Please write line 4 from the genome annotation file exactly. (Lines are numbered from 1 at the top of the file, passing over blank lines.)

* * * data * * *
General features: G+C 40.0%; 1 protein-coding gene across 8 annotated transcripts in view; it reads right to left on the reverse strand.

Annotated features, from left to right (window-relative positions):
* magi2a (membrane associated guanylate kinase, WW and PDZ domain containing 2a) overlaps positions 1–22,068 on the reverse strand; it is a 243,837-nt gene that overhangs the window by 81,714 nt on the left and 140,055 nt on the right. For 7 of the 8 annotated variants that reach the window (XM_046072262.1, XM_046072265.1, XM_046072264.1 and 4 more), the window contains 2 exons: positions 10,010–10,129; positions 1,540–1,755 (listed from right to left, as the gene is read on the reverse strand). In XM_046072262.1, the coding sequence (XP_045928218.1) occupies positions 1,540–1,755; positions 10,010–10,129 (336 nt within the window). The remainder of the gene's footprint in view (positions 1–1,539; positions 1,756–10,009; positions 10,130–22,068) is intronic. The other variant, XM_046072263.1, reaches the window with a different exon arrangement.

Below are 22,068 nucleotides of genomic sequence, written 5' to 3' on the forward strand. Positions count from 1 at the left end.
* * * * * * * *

Below are 22,068 nucleotides of genomic sequence, written 5' to 3' on the forward strand. Positions count from 1 at the left end.